Presentation on theme: "Correlation vs. Causation. In a Gallup poll, surveyors asked, “Do you believe correlation implies causation?’” 64% of American’s answered “Yes”. 38% replied."— Presentation transcript:
Correlation vs. Causation
In a Gallup poll, surveyors asked, “Do you believe correlation implies causation?’” 64% of American’s answered “Yes”. 38% replied “No”. The other 8% were undecided.
Ice-cream sales are strongly correlated with crime rates. Therefore, ice-cream causes crime.
The Simpsons (Season 7, "Much Apu About Nothing") Homer:Not a bear in sight. The "Bear Patrol" is working like a charm! Lisa:That's specious reasoning, Dad. Homer:[uncomprehendingly] Thanks, honey. Lisa:By your logic, I could claim that this rock keeps tigers away. Homer:Hmm. How does it work? Lisa:It doesn't work; it's just a stupid rock! Homer:Uh-huh. Lisa:But I don't see any tigers around, do you? Homer:(pause) Lisa, I want to buy your rock.
Without proper interpretation, causation should not be assumed, or even implied.
Consider the following research undertaken by the University of Texas Health Science Center at San Antonio appearing to show a link between consumption of diet soda and weight gain. The study of more than 600 normal-weight people found, eight years later, that they were 65 percent more likely to be overweight if they drank one diet soda a day than if they drank none. And if they drank two or more diet sodas a day, they were even more likely to become overweight or obese.
Third or Missing Variable Problem A relationship other than causal might exist between the two variables. It's possible that there is some other variable or factor that is causing the outcome.
Ice cream sales and the number of shark attacks on swimmers are correlated. Skirt lengths and stock prices are highly correlated (as stock prices go up, skirt lengths get shorter). The number of cavities in elementary school children and vocabulary size are strongly correlated.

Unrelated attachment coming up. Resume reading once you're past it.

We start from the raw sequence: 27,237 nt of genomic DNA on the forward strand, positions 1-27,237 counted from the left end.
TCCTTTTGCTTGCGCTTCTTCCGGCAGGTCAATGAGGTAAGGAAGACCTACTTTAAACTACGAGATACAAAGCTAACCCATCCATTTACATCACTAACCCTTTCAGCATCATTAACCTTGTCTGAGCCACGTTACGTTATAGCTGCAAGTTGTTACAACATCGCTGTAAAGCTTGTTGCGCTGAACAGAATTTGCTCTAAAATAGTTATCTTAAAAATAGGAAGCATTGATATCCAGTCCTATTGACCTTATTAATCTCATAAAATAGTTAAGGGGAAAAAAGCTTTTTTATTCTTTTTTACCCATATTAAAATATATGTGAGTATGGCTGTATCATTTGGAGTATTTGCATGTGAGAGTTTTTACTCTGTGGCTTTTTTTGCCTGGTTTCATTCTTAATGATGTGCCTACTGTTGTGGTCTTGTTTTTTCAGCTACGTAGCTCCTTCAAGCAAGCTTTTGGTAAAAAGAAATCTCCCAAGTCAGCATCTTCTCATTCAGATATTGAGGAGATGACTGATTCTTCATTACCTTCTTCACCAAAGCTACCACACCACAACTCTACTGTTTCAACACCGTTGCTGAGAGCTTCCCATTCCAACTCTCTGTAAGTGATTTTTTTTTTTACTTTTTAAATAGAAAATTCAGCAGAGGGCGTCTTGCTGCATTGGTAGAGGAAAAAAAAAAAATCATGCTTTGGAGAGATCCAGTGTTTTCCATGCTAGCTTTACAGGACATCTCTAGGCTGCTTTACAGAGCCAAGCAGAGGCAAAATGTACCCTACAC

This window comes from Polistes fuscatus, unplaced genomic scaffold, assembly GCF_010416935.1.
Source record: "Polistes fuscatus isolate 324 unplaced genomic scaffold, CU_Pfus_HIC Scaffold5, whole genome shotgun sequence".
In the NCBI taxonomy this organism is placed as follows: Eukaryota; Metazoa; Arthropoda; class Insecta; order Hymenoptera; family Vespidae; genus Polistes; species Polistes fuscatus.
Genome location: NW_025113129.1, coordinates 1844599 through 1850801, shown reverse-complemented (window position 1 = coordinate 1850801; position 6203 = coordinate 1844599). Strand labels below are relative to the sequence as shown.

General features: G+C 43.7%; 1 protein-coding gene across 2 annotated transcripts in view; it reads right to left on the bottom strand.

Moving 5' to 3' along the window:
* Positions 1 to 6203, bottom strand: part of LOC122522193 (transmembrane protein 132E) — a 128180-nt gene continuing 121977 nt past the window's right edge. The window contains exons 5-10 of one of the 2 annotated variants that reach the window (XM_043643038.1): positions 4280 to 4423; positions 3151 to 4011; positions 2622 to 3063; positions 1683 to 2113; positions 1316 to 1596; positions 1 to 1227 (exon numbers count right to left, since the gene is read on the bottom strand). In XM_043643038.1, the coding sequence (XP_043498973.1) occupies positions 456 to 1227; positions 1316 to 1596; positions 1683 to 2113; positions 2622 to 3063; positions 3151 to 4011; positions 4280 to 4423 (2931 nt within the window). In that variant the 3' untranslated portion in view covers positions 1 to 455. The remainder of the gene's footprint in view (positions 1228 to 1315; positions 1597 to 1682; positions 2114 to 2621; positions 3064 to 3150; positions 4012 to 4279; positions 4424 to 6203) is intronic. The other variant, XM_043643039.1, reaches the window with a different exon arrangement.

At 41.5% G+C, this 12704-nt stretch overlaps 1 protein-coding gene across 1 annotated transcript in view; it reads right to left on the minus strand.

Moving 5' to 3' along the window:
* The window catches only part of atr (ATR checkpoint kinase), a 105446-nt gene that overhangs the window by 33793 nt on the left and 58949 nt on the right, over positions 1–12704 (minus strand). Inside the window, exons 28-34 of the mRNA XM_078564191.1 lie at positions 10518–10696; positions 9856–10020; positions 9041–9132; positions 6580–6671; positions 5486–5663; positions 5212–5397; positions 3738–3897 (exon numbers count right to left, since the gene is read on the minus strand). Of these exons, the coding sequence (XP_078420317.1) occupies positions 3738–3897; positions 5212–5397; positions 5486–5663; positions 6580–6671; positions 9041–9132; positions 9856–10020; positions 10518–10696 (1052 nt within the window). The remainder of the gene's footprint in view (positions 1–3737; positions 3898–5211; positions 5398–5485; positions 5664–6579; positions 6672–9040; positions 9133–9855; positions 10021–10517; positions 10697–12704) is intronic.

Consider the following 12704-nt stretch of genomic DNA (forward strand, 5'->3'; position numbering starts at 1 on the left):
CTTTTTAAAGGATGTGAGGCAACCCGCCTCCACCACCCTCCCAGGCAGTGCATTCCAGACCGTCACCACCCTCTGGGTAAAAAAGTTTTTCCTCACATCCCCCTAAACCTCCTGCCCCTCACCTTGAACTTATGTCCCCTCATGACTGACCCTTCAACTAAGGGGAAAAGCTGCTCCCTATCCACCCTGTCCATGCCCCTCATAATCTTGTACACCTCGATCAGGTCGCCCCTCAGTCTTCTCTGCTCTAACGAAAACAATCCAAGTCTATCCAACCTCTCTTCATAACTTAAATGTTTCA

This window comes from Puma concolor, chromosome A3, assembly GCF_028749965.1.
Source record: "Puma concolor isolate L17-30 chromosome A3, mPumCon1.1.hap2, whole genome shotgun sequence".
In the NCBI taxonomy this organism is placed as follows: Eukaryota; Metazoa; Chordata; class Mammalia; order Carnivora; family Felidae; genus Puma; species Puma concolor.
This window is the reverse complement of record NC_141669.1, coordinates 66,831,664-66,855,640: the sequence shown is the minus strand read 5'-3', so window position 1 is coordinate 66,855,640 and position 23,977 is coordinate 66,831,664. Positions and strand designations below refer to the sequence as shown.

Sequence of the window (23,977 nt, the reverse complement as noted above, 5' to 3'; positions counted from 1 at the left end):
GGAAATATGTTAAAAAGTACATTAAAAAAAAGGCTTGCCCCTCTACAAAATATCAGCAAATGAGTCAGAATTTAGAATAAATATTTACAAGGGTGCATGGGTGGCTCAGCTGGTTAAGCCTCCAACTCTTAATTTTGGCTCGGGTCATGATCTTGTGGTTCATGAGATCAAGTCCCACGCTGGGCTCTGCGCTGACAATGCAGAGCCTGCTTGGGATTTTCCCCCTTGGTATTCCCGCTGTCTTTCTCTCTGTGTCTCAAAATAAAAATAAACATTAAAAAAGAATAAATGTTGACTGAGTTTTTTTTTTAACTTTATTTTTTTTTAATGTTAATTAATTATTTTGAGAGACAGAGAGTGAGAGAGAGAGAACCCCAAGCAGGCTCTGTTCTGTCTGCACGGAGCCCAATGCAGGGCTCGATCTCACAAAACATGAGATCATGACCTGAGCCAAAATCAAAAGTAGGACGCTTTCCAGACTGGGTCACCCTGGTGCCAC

There are two relationships which can be mistaken for causation: 1. Common response 2. Confounding
1.Common Response: Both X and Y respond to changes in some unobserved variable, Z. All three of our previous examples are examples of common response.
2.Confounding The effect of X on Y is indistinguishable from the effects of other explanatory variables on Y. When studying medications, the “placebo effect” is an example of confounding.
Unless data have been gathered by experimental means and confounding variables have been eliminated, correlation never implies causation. When controlled experiments are performed. When can we imply causation?
Kids’ TV Habits Tied to Lower IQ Scores IQ scores and TV time r = -.54
Eating Pizza ‘Cuts Cancer Risk’ Pizza consumption and cancer rate r =.-59
Gun Bill Introduced to Ward Off Crime Gun ownership and crime r =.71
Reading Fights Cavities Number of cavities in elementary school children and their vocabulary size r = -.67
Graffiti Linked to Obesity in City Dwellers BMI and amount of graffiti and litter r =.45
Stop Global Warming: Become a Pirate Average global temperature and number of pirates r = -.93